For the past month, we have had a guest in the house. And no, it’s not a mouse, and no, she’s really not a guest. She’s more than that and always has been… my niece, my family, my helper, my right-hand woman and just an all-around good kid.
Good kid. I like to say those two words together.
Good kid. There are plenty of them out there, but we don’t usually pay real tribute to them as a whole unless they’re some sort of child prodigy or sports star or young business mogul or queen or winner of something. And when we’re talking community, sometimes we forget to include them in the discussion, in the decision, in the vision for it all.
I mention this because my niece, T, reminded me of the demographic I have been away from since I was one myself 100 million years ago.
Because on Monday, T turned 16. I remember when she was born and her first birthday and when I bought her a tiny pink cowgirl hat and she fell in the mud at the ranch and was so mad we couldn’t get her to stop crying, but let’s not go there with those memories today.
Because today, T is 16 and she has her driver’s license so she took the 100-mile trip to stay in the basement and save our lives during the months when I had major events to plan and execute, long-distance singing trips, my husband was laid off from his job, my family had health scares and our lawn still needed mowing, our ranch still needed running, our suppers still needed cooking and our babies still needed us.
So when we couldn’t fully be there, T, who was still just 15, was. And I never worried about her with my kids for a minute, which freed me up to worry about all of the other things listed above.
And while I was giving her a rundown of the schedule for the day in the middle of our very unscheduled life while sweeping Froot Loops off the floor on my way out the door and then coming back into the house two or three more times because I forgot my coffee cup/phone/computer/sunglasses in my rush out, it made me wonder what our life looked like to this almost-16-year-old observer.
When I was 16, I drew a picture of the house I wanted to live in, on the ranch surrounded by cattle and horses. It wasn’t a good picture — I’m a terrible artist — but you get the idea. And inside that house I thought we would have three sons and matching furniture and cupboards that you could open without Tupperware and sippy-cups falling out on our heads.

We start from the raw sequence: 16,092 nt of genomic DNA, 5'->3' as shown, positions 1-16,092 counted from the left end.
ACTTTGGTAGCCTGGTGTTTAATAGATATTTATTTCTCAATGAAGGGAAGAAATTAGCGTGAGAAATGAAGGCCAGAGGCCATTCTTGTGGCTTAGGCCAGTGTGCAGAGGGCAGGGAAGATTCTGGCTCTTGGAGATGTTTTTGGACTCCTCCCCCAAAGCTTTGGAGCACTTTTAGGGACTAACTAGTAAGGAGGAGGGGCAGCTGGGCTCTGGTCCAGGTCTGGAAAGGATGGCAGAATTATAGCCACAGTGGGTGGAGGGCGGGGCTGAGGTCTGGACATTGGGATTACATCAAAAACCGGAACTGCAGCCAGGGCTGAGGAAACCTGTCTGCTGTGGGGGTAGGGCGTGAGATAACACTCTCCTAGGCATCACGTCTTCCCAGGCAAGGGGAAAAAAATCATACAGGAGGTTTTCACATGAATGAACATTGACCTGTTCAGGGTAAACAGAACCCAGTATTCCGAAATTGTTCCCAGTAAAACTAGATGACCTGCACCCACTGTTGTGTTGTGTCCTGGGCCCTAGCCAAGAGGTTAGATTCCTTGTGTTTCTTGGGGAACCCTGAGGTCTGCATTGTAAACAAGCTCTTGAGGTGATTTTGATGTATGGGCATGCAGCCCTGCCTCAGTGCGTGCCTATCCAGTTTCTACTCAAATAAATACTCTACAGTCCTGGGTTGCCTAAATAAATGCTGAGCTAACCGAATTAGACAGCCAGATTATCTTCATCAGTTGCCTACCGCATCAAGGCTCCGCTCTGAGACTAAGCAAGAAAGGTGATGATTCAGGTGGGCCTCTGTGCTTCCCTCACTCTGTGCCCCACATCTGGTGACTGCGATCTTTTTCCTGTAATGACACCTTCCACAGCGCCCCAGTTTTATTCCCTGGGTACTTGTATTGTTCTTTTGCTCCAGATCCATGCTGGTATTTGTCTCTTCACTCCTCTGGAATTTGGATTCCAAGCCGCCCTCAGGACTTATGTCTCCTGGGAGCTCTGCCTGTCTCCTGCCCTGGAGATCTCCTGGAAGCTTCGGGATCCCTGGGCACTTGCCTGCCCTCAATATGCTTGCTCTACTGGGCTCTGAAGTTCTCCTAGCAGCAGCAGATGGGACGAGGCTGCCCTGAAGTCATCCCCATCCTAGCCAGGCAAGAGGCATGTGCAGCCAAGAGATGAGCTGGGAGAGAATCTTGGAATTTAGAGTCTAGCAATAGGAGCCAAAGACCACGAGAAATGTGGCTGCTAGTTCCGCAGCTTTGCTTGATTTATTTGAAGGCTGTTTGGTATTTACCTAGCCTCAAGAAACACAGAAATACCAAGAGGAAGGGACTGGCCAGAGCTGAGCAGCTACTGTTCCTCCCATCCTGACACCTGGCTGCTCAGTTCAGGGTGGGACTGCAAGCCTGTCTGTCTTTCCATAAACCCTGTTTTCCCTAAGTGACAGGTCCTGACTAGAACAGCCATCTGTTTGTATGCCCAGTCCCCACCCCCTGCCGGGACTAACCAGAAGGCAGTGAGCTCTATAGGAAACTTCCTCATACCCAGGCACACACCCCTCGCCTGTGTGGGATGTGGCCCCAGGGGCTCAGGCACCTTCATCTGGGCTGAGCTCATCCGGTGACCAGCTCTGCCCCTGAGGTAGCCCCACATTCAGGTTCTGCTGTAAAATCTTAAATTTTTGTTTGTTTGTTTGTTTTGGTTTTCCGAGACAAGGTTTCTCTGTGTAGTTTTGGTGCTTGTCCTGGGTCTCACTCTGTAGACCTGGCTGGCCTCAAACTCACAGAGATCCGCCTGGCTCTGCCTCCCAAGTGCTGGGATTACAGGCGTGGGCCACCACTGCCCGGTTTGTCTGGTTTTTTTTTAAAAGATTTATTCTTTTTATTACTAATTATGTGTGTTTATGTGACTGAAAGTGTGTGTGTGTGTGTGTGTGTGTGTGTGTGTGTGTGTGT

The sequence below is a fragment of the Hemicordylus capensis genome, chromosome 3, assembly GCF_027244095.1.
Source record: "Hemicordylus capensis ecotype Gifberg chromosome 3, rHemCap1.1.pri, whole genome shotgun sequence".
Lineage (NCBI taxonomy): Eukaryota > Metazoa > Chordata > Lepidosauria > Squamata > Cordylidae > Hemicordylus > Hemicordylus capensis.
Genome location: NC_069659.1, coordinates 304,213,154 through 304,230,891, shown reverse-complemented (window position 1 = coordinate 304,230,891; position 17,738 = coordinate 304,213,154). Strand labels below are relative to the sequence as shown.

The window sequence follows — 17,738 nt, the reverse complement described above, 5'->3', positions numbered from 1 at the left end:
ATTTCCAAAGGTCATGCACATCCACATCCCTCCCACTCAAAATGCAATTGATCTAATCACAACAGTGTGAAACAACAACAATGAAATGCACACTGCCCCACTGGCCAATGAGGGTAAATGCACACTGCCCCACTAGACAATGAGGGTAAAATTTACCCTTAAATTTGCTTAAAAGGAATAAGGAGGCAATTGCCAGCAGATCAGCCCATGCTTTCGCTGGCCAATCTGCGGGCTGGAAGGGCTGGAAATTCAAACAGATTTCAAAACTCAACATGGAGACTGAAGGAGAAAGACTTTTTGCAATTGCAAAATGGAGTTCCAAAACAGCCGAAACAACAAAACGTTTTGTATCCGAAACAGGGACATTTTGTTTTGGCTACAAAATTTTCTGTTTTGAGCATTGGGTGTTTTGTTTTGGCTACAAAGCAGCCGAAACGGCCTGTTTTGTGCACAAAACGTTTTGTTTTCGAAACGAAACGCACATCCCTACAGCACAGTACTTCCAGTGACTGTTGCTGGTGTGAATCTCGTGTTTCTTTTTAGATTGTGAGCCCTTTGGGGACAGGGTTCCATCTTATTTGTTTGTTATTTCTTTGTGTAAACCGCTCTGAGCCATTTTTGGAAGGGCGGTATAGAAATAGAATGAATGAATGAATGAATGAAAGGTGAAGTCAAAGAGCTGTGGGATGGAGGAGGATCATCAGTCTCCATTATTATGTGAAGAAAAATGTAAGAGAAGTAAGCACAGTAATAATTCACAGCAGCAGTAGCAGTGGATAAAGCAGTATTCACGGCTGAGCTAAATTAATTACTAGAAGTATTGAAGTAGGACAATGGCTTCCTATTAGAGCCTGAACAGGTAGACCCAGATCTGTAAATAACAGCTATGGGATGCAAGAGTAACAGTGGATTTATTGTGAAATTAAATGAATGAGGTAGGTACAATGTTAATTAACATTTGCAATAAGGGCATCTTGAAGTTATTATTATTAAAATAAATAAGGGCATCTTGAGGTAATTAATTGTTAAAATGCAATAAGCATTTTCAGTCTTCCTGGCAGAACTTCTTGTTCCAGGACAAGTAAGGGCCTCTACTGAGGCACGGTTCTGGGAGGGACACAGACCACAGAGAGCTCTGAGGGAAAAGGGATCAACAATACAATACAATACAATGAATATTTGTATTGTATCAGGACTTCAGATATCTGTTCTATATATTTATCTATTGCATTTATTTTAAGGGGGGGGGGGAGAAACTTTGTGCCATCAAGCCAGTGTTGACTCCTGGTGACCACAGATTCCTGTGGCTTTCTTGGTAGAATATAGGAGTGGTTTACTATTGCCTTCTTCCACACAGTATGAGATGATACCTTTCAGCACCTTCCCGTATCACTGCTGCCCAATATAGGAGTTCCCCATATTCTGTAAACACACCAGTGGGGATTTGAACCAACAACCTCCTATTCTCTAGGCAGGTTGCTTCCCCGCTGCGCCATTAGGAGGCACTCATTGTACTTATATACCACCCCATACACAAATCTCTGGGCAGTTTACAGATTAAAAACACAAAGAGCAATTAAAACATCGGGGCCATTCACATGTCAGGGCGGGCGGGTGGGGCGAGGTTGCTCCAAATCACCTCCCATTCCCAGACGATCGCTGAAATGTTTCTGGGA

Inside that house I thought there would live two adult people canning garden tomatoes together, certain of a supper plan and free of the angst and fear you have when you’re 16 years old. Because at 16, I really thought that there would come a time in adulthood, likely right here on the cusp of my 36th year, that everyone just had it figured out. Your cupboards, your lawn, your career, your family, your paperwork… because that’s what I thought adulthood meant.
If T ever thought that was the case, my husband and I popped her bubble in the most chaotic way. This summer threw a few hooks at us, it’s true. And when I was almost 16, I certainly didn’t see a future where an almost 16-year-old would save my almost 36-year-old butt the way that T has this summer, just by being fully and truly there.
Not by being a superhero.
Not by being a princess (although she’s earned a few tiaras).
Not by being a child prodigy or a star athlete or winning "American Idol."
No. She’s none of those things.
But allow me to let something as simple as this thought make the paper for once: She’s loyal. She’s confident, trustworthy and mature. She’s compassionate and helpful, organized and has good manners.
She cleans up after herself. She doesn’t complain much. She’s kind, but fierce when she needs to be. She’s loving and smart and she knows what she wants.
She’s 16. She’s my niece. And she means everything to me and she’s going to mean everything to this world, because simply and most importantly, she’s a good kid.
Jessie Veeder is a musician and writer living with her husband and daughters on a ranch near Watford City, N.D. She blogs at https://veederranch.com. Readers can reach her at email@example.com.